Don't Count on an American to Do CPR

From Drugs.com - February 9, 2018

Do not Count on an American to Do CPR

FRIDAY, Feb. 9, 2018 -- If someone collapsed in front of you, could you perform CPR?

If you answered no, you are hardly alone. Just over half of Americans know how to perform the emergency procedure. And even fewer know the recommended hands-only technique for bystanders, a new Cleveland Clinic survey reveals.

The survey also found that many Americans ca not tell the difference between heart attack and stroke symptoms. This could lead to delays in patients receiving proper treatment.

"When someone is suffering from cardiac arrest, time is not on their side," Dr. Steve Nissen, chairman of cardiovascular medicine, said in a clinic news release.

"Immediate CPR can be the difference between life and death, doubling or even tripling a person's chance of survival. It's a skill that can be easily learned, and we encourage everyone to equip themselves with this knowledge and not be afraid to use it during an emergency," Nissen said.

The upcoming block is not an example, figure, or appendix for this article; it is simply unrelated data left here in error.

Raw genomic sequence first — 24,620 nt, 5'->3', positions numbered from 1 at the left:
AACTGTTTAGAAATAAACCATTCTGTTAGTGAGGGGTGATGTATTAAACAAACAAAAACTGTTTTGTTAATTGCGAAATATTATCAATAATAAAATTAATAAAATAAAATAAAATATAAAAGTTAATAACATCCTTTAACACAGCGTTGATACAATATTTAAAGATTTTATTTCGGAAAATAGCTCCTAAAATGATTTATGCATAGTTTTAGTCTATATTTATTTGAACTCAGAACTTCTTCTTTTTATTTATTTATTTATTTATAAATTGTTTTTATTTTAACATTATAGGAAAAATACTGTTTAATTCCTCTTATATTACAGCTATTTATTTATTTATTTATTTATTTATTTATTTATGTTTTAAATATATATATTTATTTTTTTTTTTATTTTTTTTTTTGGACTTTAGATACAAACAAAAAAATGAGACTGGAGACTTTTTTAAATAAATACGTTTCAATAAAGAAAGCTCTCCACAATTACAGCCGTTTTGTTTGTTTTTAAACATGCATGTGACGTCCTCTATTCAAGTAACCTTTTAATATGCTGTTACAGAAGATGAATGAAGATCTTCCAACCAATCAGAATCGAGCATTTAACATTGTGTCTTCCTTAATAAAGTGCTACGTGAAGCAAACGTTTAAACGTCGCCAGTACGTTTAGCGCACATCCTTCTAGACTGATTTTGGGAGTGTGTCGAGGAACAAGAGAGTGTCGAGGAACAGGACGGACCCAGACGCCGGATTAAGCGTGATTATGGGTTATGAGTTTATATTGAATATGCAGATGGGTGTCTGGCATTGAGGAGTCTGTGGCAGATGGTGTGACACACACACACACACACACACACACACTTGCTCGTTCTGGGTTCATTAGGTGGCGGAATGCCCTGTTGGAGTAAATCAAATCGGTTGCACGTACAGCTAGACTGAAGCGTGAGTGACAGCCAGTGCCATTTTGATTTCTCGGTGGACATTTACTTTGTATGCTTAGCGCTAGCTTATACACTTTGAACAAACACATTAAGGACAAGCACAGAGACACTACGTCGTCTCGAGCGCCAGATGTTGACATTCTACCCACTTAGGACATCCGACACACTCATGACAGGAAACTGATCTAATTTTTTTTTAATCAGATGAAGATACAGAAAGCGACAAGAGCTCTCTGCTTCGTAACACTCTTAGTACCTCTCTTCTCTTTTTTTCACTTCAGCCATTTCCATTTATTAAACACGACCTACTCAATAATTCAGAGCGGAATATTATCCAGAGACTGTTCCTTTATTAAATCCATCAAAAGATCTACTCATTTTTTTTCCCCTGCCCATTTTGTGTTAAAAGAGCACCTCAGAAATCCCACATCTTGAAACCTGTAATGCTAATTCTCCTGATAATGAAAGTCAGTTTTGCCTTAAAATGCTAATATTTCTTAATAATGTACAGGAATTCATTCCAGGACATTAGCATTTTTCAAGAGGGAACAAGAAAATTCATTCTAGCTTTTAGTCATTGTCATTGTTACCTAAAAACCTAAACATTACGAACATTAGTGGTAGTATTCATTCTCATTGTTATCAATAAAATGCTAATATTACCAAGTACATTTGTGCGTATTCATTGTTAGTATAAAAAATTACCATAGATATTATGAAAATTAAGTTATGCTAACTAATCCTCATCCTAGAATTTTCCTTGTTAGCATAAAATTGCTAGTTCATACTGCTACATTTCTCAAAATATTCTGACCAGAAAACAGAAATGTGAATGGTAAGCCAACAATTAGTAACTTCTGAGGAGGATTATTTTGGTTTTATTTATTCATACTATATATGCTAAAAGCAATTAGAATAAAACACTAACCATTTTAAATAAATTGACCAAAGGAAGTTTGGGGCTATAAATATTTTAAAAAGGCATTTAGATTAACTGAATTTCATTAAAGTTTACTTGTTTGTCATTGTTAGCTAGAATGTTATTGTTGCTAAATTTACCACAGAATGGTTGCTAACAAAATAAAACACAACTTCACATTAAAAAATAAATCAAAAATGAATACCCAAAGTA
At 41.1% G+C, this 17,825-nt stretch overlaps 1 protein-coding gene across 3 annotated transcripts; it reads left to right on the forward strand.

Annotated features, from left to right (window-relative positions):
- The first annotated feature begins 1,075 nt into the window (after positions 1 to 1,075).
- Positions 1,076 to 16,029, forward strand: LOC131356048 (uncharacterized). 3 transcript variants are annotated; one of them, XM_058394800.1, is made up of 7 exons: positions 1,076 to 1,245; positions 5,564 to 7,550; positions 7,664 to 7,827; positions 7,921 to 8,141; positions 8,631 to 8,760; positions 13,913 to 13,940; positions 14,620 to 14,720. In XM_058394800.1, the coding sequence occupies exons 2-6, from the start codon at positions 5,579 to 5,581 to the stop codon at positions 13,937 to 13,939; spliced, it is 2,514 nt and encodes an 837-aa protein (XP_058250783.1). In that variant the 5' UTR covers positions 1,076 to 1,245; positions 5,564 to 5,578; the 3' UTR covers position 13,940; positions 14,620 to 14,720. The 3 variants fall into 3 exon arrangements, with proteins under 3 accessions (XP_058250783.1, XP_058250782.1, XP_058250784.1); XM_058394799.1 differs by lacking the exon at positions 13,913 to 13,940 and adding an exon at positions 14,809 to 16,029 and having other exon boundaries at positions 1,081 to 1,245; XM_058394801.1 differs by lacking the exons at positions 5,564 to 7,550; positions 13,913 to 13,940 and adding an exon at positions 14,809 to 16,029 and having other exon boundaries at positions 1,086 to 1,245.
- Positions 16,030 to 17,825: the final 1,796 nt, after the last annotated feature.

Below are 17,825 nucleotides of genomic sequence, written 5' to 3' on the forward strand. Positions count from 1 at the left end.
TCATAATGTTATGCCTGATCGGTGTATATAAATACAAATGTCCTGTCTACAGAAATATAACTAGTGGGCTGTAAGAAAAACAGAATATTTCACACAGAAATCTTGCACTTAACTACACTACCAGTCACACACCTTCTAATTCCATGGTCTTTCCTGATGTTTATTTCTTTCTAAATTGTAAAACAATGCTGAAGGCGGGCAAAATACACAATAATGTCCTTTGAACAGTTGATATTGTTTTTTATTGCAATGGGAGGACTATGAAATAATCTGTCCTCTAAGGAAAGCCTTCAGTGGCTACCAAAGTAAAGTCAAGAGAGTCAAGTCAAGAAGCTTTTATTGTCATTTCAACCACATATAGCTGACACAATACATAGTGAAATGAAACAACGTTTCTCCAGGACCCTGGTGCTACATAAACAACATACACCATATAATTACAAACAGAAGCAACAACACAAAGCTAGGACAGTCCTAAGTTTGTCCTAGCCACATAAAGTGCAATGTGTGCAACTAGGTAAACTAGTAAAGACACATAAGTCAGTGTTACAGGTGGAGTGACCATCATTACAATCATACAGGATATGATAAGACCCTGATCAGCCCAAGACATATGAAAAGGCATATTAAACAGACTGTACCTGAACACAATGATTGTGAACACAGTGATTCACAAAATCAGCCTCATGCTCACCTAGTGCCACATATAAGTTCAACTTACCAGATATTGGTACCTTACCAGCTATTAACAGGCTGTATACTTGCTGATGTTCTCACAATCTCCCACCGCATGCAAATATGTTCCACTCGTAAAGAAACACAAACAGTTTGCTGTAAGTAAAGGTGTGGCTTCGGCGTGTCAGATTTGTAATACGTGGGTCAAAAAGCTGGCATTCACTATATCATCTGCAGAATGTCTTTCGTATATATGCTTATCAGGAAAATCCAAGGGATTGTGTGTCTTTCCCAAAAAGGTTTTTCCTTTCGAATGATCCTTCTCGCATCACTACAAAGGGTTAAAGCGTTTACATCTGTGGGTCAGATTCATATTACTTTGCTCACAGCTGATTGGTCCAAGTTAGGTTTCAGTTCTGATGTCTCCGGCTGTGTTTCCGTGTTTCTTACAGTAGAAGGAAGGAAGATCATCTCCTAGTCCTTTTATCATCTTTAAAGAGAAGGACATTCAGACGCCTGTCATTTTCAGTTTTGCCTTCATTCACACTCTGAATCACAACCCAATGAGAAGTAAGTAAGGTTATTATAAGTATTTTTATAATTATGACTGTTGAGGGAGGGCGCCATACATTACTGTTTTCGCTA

The online poll queried more than 1,000 U.S. adults. Fifty-four percent of respondents said they know how to perform cardiopulmonary resuscitation.

However, only one in six knew that hands-only (just chest compressions, no breaths) is the recommended CPR method for bystanders. And only 11 percent knew the correct rate (100 to 120 a minute) for chest compressions.

An automated external defibrillator (AED) can also be a lifesaver when someone suffers cardiac arrest, but only 27 percent of respondents said there is an AED where they work, the survey found.


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